Not really the same, the grandpa and grandma aren't going to die if they miss the Christmas dinner. The patient might die. While you're right most of these questions want to see what kind of pilot you are, these specific questions might have different answers than an airline interviewer might be looking for. If you had traumatic life threatening injury, would you be ok with the pilots decision for not taking off because of a burned light? I guess if you die, it won't matter.
 

KLB

Well-Known Member
As far as question 3 goes, I'd declare an emergency and divert to the nearest suitable and usable airport. I'd get ATC to contact the airport authourities to let them know that I have a critical patient on board who needs medical assistance. Most larger airports have EMT/paramedic trained staff in their fire fighting units I believe. If there is no such unit at said airport, I would see if I could get ATC to get an EMT/paramedics unit out to the airport.
 

KLB

Well-Known Member
Once you see an LOI with your name on it, your answers may be a bit different.
You're allowed to deviate from any reg in cases of emergency. I wonder if you can justify as patient in critical condition as an emergency? :confused:

I wouldn't want to have to answer to the FAA about it. I'm just wondering.
 

Ralgha

Well-Known Member
Not really the same, the grandpa and grandma aren't going to die if they miss the Christmas dinner. The patient might die. While you're right most of these questions want to see what kind of pilot you are, these specific questions might have different answers than an airline interviewer might be looking for. If you had traumatic life threatening injury, would you be ok with the pilots decision for not taking off because of a burned light? I guess if you die, it won't matter.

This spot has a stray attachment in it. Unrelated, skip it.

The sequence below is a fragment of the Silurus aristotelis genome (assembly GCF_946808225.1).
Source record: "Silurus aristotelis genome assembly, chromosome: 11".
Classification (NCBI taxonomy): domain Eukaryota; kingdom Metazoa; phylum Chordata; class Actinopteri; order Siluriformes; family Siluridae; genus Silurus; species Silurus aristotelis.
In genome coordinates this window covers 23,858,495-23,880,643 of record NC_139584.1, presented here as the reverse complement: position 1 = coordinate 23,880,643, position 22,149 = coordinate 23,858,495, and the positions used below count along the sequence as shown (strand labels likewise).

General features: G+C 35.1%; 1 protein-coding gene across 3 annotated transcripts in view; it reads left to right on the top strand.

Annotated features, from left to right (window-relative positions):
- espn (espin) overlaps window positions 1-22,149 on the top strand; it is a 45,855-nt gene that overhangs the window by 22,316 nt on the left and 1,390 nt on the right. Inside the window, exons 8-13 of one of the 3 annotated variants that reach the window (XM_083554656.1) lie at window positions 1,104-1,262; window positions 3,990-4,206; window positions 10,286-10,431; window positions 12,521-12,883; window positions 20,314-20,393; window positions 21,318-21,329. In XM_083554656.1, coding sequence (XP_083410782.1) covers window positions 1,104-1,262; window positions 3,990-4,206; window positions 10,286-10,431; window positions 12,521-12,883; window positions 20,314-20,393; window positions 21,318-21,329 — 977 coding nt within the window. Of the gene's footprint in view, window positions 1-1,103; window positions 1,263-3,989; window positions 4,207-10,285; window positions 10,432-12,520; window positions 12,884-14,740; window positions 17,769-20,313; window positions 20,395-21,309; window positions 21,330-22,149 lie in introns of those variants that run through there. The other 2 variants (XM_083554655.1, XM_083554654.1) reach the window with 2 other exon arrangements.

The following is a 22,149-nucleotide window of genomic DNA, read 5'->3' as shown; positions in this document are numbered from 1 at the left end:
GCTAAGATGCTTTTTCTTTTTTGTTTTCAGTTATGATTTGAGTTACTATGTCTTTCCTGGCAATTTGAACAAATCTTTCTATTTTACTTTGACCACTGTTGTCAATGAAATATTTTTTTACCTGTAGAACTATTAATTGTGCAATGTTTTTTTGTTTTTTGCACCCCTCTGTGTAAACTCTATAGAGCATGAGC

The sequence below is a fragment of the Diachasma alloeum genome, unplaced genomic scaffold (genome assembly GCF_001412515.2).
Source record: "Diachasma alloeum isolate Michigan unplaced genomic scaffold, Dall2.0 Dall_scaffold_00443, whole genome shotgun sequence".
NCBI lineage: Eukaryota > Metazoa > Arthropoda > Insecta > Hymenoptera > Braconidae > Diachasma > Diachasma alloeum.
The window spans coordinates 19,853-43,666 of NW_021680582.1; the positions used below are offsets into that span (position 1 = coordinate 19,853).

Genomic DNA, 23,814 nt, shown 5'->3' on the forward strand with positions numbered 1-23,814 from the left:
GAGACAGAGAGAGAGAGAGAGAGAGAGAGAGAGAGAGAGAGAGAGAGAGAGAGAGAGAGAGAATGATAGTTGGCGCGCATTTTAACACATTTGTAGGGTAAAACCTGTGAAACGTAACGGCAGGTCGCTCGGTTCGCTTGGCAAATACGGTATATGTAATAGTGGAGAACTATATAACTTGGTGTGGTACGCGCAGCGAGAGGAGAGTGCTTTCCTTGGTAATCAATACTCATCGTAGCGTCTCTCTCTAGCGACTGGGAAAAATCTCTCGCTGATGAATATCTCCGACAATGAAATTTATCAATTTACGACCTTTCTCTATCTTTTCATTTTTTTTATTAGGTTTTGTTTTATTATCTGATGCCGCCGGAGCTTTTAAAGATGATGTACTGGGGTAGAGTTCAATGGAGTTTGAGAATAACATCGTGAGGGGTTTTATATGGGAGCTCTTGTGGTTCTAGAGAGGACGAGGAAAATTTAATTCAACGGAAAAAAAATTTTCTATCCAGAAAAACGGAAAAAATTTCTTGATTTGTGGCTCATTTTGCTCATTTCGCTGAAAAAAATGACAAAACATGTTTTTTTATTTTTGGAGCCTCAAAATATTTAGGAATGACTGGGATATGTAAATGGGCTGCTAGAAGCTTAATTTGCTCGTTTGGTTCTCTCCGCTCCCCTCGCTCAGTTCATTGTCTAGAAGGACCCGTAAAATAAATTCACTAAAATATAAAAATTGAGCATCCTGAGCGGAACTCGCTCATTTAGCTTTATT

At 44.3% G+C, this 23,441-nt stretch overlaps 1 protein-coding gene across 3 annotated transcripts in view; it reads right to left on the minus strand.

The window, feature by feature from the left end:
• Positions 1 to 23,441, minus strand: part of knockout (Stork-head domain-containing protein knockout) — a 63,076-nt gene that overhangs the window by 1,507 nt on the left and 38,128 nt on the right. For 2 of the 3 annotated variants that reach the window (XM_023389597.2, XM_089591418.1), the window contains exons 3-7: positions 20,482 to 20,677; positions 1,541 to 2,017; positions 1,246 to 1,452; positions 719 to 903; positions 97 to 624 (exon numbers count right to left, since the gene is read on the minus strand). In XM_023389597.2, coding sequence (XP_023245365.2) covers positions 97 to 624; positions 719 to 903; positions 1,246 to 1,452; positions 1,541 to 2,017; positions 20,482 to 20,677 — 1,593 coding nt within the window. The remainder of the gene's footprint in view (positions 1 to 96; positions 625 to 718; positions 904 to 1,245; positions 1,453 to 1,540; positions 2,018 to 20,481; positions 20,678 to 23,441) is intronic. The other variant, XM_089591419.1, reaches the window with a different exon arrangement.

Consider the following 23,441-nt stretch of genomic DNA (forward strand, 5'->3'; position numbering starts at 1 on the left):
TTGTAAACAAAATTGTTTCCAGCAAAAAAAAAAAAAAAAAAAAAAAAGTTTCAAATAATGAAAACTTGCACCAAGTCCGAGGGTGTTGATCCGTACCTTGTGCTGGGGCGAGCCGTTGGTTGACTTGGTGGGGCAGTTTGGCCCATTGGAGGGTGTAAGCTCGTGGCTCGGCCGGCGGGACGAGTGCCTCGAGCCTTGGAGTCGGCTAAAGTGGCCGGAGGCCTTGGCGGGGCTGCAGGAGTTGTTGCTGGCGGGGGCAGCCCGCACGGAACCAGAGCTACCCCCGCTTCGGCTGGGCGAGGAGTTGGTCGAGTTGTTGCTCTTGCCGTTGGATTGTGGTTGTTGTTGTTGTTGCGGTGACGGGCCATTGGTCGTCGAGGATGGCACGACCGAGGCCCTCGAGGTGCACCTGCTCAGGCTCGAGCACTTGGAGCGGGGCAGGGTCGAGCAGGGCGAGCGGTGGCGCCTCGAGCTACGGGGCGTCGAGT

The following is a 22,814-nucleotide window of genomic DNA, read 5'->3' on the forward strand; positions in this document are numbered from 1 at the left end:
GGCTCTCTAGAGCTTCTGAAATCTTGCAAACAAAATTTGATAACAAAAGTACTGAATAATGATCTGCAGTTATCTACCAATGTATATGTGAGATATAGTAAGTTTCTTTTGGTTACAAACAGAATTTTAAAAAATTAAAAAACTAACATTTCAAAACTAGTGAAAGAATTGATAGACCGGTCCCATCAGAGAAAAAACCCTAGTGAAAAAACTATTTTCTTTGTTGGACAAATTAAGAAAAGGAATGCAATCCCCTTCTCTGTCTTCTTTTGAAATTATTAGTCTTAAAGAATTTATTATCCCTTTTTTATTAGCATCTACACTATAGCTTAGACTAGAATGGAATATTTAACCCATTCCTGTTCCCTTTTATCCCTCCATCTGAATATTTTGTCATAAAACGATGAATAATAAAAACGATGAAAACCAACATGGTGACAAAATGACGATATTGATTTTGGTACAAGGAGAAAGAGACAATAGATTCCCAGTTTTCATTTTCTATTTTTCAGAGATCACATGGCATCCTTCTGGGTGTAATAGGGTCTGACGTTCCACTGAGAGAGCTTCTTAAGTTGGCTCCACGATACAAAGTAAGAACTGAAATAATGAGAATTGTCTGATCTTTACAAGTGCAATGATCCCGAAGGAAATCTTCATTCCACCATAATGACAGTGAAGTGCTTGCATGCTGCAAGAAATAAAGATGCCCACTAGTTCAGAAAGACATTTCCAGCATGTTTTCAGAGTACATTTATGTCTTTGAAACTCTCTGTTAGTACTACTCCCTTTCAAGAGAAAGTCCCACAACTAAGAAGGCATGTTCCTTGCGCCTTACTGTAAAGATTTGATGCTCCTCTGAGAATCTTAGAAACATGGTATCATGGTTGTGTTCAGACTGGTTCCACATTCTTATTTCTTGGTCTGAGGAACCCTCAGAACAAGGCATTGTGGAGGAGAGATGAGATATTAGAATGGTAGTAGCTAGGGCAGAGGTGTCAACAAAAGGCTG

The FAA doesn't care who's depending on you. If they find out, you're history. You might get away with it for awhile, but it will eventually catch up to you. I wouldn't do it.

A prudent company would have airplanes with multiple lights and an MEL that allowed it to go.
 

fly8slep

New Member
The FAA doesn't care who's depending on you. If they find out, you're history. You might get away with it for awhile, but it will eventually catch up to you. I wouldn't do it.

A prudent company would have airplanes with multiple lights and an MEL that allowed it to go.
If the FAA actually found out that you took off with inop nav lights then you deserve to be violated, there is no way.
 

Goonie

Never say die
1). Yes!! I dont care about busting regs if it means someones life is in danger. If a pilot didnt take my loved one because of a nav light, I would personally kick their ass!!
 
1). Yes!! I dont care about busting regs if it means someones life is in danger. If a pilot didnt take my loved one because of a nav light, I would personally kick their ass!!
even if that means completely annihilating your career?

I'm sure you could get the nav light changed real quick like if you told the mechanics the situation
 

Nick

Well-Known Member
A prudent company would have airplanes with multiple lights and an MEL that allowed it to go.
Exactly.

What kind of medical ambulance company lets a patient die because a light bulb filament goes to pot.
 

fly8slep

New Member
Exactly.

What kind of medical ambulance company lets a patient die because a light bulb filament goes to pot.
That's the whole point, they want to get you out of your bubble. They will have an MEL for nav lights and they sure as hell will have a snow plower to move airplanes out of the hangar, that's not the point. It's about theory, there is no right or wrong answer, just the answer that they like. They are in the business of saving lives. It's a little cold to say I'm not going to save that life because of a burnt light that will violate regs, eventough it's a correct answer in an airline interview, it may not be for them. The next question they will ask you is; so you're ok with the person dying because of a burnt light?
 

Realms09

Well-Known Member
2) Use the 4X4 to clear the snow, then use the tug.

All three questions are asking you to balance customer service against protecting company assets. I'm guessing the company is more interested in its assets. Otherwise company policy would read "Do what you need to do to get er done."